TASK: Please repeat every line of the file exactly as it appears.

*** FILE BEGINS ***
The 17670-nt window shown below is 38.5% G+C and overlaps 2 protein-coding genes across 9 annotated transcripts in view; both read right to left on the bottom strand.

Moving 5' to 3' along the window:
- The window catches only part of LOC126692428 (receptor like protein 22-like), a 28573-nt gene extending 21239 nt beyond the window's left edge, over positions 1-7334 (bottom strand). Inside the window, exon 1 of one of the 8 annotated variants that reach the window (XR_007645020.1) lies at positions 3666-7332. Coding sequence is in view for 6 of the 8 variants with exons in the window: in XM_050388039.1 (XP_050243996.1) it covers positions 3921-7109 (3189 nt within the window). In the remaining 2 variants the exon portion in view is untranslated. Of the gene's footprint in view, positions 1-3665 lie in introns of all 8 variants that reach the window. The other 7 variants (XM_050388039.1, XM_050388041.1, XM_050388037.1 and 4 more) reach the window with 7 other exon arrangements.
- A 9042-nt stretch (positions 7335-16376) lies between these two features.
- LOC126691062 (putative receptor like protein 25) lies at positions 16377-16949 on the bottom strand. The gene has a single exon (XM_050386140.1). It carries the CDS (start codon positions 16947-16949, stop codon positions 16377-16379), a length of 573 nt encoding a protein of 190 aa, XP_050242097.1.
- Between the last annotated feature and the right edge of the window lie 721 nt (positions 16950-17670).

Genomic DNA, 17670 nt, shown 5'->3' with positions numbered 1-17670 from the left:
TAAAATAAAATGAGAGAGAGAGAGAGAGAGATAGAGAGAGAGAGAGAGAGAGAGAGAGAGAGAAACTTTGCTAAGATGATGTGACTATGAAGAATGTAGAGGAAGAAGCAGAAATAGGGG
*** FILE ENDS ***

The 17670-nt window shown below is 38.5% G+C and overlaps 2 protein-coding genes across 9 annotated transcripts in view; both read right to left on the bottom strand.

Moving 5' to 3' along the window:
- The window catches only part of LOC126692428 (receptor like protein 22-like), a 28573-nt gene extending 21239 nt beyond the window's left edge, over positions 1-7334 (bottom strand). Inside the window, exon 1 of one of the 8 annotated variants that reach the window (XR_007645020.1) lies at positions 3666-7332. Coding sequence is in view for 6 of the 8 variants with exons in the window: in XM_050388039.1 (XP_050243996.1) it covers positions 3921-7109 (3189 nt within the window). In the remaining 2 variants the exon portion in view is untranslated. Of the gene's footprint in view, positions 1-3665 lie in introns of all 8 variants that reach the window. The other 7 variants (XM_050388039.1, XM_050388041.1, XM_050388037.1 and 4 more) reach the window with 7 other exon arrangements.
- A 9042-nt stretch (positions 7335-16376) lies between these two features.
- LOC126691062 (putative receptor like protein 25) lies at positions 16377-16949 on the bottom strand. The gene has a single exon (XM_050386140.1). It carries the CDS (start codon positions 16947-16949, stop codon positions 16377-16379), a length of 573 nt encoding a protein of 190 aa, XP_050242097.1.
- Between the last annotated feature and the right edge of the window lie 721 nt (positions 16950-17670).

Genomic DNA, 17670 nt, shown 5'->3' with positions numbered 1-17670 from the left:
TAAAATAAAATGAGAGAGAGAGAGAGAGAGATAGAGAGAGAGAGAGAGAGAGAGAGAGAGAGAAACTTTGCTAAGATGATGTGACTATGAAGAATGTAGAGGAAGAAGCAGAAATAGGGG